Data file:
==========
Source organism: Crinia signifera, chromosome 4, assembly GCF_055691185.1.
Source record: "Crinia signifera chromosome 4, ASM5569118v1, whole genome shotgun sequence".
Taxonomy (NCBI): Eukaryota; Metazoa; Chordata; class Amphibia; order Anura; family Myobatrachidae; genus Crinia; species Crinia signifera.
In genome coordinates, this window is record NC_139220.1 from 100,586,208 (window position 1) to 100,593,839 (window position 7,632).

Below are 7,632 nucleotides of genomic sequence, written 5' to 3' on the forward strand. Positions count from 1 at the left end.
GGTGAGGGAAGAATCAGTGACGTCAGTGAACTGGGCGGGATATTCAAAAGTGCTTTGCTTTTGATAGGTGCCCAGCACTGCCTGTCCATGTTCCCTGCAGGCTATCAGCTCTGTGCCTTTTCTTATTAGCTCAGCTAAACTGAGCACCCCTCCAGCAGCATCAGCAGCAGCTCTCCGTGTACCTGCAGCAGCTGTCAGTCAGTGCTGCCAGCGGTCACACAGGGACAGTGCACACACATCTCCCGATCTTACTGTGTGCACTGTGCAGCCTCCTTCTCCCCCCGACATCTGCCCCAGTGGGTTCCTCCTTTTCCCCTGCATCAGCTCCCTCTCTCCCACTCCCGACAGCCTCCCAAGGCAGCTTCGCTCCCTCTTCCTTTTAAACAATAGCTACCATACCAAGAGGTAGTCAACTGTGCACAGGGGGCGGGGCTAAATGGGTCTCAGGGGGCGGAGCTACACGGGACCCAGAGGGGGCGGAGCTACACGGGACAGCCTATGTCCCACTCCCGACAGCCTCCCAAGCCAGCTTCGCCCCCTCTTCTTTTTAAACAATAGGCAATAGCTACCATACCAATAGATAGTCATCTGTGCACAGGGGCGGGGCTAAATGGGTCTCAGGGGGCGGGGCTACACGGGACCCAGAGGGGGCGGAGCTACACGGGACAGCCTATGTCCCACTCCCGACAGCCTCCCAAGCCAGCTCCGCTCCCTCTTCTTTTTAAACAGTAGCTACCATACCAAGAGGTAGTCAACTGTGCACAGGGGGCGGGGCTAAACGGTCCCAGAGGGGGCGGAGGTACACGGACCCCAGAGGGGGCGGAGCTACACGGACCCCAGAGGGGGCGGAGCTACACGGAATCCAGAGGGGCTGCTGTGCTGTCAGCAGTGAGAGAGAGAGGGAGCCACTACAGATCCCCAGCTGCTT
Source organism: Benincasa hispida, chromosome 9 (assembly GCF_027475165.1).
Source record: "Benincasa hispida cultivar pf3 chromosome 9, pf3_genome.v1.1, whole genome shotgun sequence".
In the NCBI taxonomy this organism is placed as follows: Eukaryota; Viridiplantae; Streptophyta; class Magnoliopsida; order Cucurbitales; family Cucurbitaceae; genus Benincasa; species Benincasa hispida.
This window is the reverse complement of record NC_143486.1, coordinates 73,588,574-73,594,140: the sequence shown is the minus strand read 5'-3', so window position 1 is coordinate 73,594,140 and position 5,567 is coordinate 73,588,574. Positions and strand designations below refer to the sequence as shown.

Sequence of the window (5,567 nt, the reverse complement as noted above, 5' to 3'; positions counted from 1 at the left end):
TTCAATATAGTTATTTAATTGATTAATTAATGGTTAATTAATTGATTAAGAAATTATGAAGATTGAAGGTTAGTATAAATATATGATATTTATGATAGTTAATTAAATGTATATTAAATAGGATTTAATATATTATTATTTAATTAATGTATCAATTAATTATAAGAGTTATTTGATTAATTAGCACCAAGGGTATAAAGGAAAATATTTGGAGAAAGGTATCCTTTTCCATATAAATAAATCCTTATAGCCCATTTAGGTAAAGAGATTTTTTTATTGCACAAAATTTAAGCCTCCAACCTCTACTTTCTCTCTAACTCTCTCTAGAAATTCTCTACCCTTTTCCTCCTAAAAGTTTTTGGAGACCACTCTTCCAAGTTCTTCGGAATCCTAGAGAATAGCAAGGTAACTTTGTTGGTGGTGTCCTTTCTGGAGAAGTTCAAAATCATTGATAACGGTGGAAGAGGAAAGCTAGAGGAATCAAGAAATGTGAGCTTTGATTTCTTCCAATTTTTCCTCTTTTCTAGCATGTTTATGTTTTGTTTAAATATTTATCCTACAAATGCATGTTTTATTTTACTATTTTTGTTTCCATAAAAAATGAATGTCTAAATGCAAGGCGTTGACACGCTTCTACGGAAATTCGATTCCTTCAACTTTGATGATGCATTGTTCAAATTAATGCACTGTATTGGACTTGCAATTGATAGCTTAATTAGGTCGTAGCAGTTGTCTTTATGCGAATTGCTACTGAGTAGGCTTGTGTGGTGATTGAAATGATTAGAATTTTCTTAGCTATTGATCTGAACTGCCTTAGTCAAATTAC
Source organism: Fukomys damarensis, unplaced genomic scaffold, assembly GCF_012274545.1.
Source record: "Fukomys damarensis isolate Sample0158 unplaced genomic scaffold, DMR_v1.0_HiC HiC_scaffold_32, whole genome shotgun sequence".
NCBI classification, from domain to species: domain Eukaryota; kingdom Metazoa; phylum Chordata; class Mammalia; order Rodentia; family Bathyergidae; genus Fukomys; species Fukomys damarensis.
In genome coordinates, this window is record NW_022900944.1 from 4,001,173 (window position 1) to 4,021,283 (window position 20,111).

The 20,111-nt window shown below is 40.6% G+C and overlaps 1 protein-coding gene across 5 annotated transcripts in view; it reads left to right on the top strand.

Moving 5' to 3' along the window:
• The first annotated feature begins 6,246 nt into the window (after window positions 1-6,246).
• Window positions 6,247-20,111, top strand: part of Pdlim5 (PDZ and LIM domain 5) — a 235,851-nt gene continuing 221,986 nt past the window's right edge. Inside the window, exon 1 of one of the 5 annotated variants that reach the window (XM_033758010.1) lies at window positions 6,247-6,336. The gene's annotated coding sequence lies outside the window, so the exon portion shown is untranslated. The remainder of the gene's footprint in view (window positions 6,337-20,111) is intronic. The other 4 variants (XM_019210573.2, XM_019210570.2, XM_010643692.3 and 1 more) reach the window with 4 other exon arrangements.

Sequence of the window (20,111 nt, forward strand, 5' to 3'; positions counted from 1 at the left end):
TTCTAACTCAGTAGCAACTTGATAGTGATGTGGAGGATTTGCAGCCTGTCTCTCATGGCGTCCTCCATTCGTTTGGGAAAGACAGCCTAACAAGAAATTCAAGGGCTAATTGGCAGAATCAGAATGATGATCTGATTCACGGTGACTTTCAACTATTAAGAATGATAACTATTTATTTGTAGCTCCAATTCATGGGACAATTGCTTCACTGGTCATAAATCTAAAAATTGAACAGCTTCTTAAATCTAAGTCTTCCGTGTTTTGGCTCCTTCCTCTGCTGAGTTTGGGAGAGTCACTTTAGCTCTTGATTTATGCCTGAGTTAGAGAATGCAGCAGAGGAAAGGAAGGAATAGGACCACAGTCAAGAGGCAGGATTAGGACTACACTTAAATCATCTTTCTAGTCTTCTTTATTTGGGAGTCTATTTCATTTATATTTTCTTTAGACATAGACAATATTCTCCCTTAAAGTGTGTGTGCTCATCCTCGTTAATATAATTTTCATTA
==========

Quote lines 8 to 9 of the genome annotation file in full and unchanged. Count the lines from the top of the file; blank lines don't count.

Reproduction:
Source record: "Benincasa hispida cultivar pf3 chromosome 9, pf3_genome.v1.1, whole genome shotgun sequence".
In the NCBI taxonomy this organism is placed as follows: Eukaryota; Viridiplantae; Streptophyta; class Magnoliopsida; order Cucurbitales; family Cucurbitaceae; genus Benincasa; species Benincasa hispida.